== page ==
milling around in a daze, taking on the tasks of the nurses who have been killed or injured.

Dr. Moaz is now dead and so are 50 others -- nurses, patients, visitors. As the smoke clears, the road outside emerges as a field of rubble. Since

then, two more hospitals have been hit and yesterday's one of Aleppo's main medical storage facilities. In this case, four CCTV cameras bear silent



AMANPOUR: And amid this carnage, NATO's Supreme Allied Commander, General Philip Breedlove is stepping down after his three-year term, before he

hands over to General Curtis Scaparrotti tomorrow. Breedlove gave me this exclusive view of this unresolved military disaster in Syria and all the

challenges that his successor will inherit.


AMANPOUR: General Breedlove, welcome back to the program.

BREEDLOVE: It's great to be back on your program, Christiane.

AMANPOUR: Obviously, a huge crisis that has really enveloped practically you whole time and your whole tour has been --


AMANPOUR: -- the war in Syria and it's affecting NATO because it's right on NATO's border right there with Turkey. The president of Turkey told me

that he still hopes and he still has his fingers crossed for the idea of a safe zone in Northern Syria, an idea that the U.S. would help patrol a no-

fly zone.

What are your thoughts on that going forward, as you leave this NATO mission?

BREEDLOVE: We as military men and women have given our advice. We know how to do this. We've identified the challenges, we've identified the

risks and the costs. And, in the end game, we know how to do it.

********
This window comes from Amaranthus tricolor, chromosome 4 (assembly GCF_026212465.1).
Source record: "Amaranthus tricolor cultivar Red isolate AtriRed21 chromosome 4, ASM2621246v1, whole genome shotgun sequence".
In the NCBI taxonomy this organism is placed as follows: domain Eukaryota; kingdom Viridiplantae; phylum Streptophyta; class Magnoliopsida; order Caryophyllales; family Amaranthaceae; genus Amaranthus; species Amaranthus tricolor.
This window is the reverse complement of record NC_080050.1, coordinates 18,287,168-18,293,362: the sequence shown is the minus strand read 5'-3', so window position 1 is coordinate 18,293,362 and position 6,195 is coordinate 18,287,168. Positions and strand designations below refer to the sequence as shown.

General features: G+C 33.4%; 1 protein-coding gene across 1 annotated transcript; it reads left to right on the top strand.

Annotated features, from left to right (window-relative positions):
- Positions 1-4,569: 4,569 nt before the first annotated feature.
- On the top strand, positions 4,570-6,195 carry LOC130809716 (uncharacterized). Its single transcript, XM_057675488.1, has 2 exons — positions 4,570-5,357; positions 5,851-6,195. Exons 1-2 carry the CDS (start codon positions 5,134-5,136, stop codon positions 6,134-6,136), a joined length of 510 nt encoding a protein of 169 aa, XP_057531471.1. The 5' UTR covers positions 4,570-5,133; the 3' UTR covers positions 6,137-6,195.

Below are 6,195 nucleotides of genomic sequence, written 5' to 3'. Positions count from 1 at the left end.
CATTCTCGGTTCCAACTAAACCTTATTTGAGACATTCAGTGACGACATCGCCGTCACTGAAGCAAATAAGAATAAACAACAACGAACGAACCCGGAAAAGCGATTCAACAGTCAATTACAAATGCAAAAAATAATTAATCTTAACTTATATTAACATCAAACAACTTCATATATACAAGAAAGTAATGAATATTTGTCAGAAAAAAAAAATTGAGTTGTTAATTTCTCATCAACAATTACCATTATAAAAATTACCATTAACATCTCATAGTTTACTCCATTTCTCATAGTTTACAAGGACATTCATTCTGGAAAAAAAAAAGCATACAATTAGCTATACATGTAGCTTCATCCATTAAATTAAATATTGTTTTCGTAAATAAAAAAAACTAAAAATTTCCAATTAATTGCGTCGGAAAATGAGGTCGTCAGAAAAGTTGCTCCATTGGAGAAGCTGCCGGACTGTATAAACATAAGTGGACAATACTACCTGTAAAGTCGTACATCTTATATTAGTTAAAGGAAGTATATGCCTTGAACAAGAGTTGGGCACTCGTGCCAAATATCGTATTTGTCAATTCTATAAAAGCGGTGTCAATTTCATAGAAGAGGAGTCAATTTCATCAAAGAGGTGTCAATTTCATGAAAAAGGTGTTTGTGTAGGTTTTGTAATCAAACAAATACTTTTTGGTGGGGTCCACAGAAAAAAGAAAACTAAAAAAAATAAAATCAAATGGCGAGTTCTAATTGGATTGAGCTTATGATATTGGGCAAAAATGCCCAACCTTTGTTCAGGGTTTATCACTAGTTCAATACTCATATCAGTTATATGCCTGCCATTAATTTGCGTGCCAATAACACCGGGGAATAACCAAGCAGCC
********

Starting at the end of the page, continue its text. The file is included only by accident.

And it, really, Christiane, not to dodge your question but, at this point, it is a political decision, how we would move forward on that.

What we do need to all understand -- and I think we do understand -- is that this border region is something that we will all prosper by if we

settle it down and stop the flow of these -- not the immigrants who deserve our help --


AMANPOUR: The refugees.

BREEDLOVE: -- but certainly -- yes, those criminal elements, those terrorist elements and those foreign fighter elements, we have to -- we

have to bring those flows to a stop.

AMANPOUR: Is the world a more peaceful place or a more dangerous place, as you see it, under your brief, in those intervening years?

BREEDLOVE: I believe, Christiane, that we are in a much tougher place now. We face bigger challenges than when I came aboard.

And at that time, we did not see the level of challenges that we see now in Western Iraq, Eastern Syria, the Levant and Northern Africa. So in the

last two years, we've seen some pretty big changes.

The change in Afghanistan has occurred. We are in the Resolute Support mission but we're facing a very determined Taliban opponent. We see the

leading edges of daish or ISIL in Afghanistan and that makes the problem tougher.

We've seen this horrible civil war in Syria, where Bashar al-Assad has turned on his own people and created a huge problem of immigration. And

that has spread into some of the adjoining areas.

And then, of course, we've seen this problem of a revanchist Russia, you choose the objective, but a Russia that is no longer adhering to those